English Standard Version
The captain of the guard took Jeremiah and said to him, “The LORD your God pronounced this disaster against this place.
King James Bible
And the captain of the guard took Jeremiah, and said unto him, The LORD thy God hath pronounced this evil upon this place.
American Standard Version
And the captain of the guard took Jeremiah, and said unto him, Jehovah thy God pronounced this evil upon this place;
And the general of the army taking Jeremias, said to him: The Lord thy God hath pronounced this evil upon this place,
English Revised Version
And the captain of the guard took Jeremiah, and said unto him, the LORD thy God pronounced this evil upon this place:
Webster's Bible Translation
And the captain of the guard took Jeremiah, and said to him, The LORD thy God hath pronounced this evil upon this place.
Jeremiah 40:2 Parallel
CommentaryKeil and Delitzsch Biblical Commentary on the Old Testament
Nebuchadnezzar gave orders regarding Jeremiah, through Nebuzaradan, the chief of the body-guards: "Take him, and set thine eyes upon him, and do him no harm; but, just as he telleth thee, so do with him." In obedience to this command, "Nebuzaradan, the chief of the body-guards, sent-and Nebushasban the head chamberlain, and Nergal-sharezer the chief magician, and all (the other) chief men of the king of Babylon-they sent and took Jeremiah out of the court of the prison, and delivered him over to Gedaliah the son of Ahikam, the son of Shaphan, to take him out to the house. Thus he dwelt among the people." - On the names of the Chaldean grandees, see on Jeremiah 39:3. Instead of the chief chamberlain (רב־סריס) Sarsechim, there is here named, as occupying this office, Nebushasban, who, it seems, along with Nebuzaradan, was not sent from Riblah till after the taking of Jerusalem, when Sarsechim was relieved.
We cannot come to any certain conclusion regarding the relation in which the two persons or names stand to one another, since Nebushasban is only mentioned in Jeremiah 39:13, just as Sarsechim is mentioned only in Jeremiah 39:3. Gedaliah the son of Ahikam, the man who had already on a former occasion given protection to Jeremiah (Jeremiah 26:24), was, according to Jeremiah 40:5, placed by the king of Babylon over the cities of Judah, i.e., was nominated the Chaldean governor over Judah and the Jews who were left in the land. To him, as such, Jeremiah is here (Jeremiah 39:14) delivered, that he may take him into the house. בּית is neither the temple (Hitzig) nor the palace, the king's house (Graf), but the house in which Gedaliah resided as the governor; and we find here הבּית, not בּביתו, since the house was neither the property nor the permanent dwelling-place of Gedaliah. - According to this account, Jeremiah seems to have remained in the court of the prison till Nebuchadnezzar came, to have been liberated by Nebuzaradan only at the command of the king, and to have been sent to Gedaliah the governor. But this is contradicted by the account in Jeremiah 40:1., according to which, Nebuzaradan liberated the prophet in Ramah, where he had been kept, confined by manacles, among the captives of Judah that were to be carried to Babylon: Nebuzaradan sent for him, and gave him his liberty. This contradiction has arisen simply from the intense brevity with which, in this verse, the fate of Jeremiah at the capture and destruction of Jerusalem is recorded; it is easy to settle the difference in this way: - When the city was taken, those inhabitants, especially males, who had not carried arms, were seized by the Chaldeans and carried out of the city to Ramah, where they were held prisoners till the decision of the king regarding their fate should be made known. Jeremiah shared this lot with his fellow-countrymen. When, after this, Nebuzaradan came to Jerusalem to execute the king's commands regarding the city and its inhabitants, at the special order of his monarch, he sent for Jeremiah the prophet, taking him out from among the crowd of prisoners who had been already carried away to Ramah, loosed him from his fetters, and gave him permission to choose his place of residence. This liberation of Jeremiah from his confinement might, in a summary account, be called a sending for him out of the court of the prison, even though the prophet, at the exact moment of his liberation, was no longer in the court of the prison of the palace at Jerusalem, but had been already carried away to Ramah as a captive.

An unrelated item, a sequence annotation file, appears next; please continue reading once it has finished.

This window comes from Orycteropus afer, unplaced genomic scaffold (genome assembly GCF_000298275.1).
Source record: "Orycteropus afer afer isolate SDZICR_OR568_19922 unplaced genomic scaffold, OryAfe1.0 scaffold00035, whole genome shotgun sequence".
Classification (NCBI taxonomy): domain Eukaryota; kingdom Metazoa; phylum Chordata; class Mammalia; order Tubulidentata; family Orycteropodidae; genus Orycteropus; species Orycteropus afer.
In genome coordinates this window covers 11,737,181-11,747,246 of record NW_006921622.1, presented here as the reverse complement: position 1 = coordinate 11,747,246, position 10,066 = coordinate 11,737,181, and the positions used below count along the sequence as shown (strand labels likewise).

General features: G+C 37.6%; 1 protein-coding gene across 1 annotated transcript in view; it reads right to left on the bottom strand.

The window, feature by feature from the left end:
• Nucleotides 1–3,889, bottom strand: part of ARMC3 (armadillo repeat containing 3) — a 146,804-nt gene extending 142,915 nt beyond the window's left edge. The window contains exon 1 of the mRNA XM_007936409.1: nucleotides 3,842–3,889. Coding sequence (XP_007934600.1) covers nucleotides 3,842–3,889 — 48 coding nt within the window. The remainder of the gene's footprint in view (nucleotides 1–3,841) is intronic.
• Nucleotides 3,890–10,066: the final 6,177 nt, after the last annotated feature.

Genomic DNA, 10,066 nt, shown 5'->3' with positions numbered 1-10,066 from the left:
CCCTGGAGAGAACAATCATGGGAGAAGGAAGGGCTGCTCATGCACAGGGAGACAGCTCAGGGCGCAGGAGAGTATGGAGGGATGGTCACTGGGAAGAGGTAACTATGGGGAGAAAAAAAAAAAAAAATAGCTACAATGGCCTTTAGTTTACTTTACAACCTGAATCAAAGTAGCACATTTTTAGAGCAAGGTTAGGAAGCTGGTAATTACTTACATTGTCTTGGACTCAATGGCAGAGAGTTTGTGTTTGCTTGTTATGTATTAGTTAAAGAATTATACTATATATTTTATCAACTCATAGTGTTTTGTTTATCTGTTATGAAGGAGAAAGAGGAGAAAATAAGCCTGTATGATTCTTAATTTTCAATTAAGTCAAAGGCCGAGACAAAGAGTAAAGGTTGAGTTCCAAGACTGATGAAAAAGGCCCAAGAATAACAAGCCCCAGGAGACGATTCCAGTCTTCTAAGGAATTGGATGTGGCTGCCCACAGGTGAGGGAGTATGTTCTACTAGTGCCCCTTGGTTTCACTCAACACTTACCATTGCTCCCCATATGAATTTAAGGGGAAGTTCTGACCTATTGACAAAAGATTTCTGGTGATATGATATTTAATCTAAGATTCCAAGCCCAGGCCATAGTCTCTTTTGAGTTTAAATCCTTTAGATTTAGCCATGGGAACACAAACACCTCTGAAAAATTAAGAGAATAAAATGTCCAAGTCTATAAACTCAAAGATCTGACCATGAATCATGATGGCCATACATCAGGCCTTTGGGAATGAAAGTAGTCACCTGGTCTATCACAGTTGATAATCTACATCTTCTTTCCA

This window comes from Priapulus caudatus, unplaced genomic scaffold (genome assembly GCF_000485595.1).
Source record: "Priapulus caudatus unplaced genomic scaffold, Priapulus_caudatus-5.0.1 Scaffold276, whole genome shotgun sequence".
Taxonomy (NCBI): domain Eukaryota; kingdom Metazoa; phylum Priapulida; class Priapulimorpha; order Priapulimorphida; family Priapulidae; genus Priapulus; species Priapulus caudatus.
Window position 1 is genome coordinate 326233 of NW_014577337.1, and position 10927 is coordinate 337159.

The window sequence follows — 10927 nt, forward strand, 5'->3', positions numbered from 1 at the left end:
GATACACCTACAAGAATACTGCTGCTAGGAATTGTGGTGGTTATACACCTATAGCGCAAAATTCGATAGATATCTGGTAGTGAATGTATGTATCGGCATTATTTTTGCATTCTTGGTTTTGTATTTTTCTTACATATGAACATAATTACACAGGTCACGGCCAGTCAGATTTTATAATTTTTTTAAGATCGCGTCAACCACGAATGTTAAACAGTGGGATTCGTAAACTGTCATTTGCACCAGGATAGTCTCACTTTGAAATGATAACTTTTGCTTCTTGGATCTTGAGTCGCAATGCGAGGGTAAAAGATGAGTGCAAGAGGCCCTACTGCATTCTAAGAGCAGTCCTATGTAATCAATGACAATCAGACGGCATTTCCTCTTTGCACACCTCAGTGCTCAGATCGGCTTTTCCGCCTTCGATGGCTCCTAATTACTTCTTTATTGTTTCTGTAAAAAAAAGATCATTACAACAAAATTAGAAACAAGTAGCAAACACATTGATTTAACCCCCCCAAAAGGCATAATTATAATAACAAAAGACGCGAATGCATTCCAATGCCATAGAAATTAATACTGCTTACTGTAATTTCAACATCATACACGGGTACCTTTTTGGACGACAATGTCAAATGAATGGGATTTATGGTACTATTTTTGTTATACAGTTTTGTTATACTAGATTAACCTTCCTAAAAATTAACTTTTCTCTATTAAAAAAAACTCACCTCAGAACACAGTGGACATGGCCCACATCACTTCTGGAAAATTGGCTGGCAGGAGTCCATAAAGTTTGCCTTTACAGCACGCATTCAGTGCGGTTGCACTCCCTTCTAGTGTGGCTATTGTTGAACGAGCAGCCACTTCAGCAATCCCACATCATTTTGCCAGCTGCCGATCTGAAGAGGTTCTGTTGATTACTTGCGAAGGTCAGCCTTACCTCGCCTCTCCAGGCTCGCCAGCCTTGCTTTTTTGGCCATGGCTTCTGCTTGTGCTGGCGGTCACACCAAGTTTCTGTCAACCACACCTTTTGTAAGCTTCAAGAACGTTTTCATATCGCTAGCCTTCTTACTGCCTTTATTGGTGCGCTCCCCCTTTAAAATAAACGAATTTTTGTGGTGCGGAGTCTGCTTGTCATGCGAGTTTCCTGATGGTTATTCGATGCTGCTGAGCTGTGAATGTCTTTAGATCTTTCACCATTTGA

Treasury of Scripture Knowledge
"But if you will not listen to me and will not do all these commandments,
"But if you will not obey the voice of the LORD your God or be careful to do all his commandments and his statutes that I command you today, then all these curses shall come upon you and overtake you.
all the nations will say, 'Why has the LORD done thus to this land? What caused the heat of this great anger?'
Then my anger will be kindled against them in that day, and I will forsake them and hide my face from them, and they will be devoured. And many evils and troubles will come upon them, so that they will say in that day, 'Have not these evils come upon us because our God is not among us?'
"The LORD saw it and spurned them, because of the provocation of his sons and his daughters.
"'And many nations will pass by this city, and every man will say to his neighbor, "Why has the LORD dealt thus with this great city?"
And they will answer, "Because they have forsaken the covenant of the LORD their God and worshiped other gods and served them."'"
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ESV Text Edition: 2016. The Holy Bible, English Standard Version® copyright © 2001 by Crossway Bibles, a publishing ministry of Good News Publishers.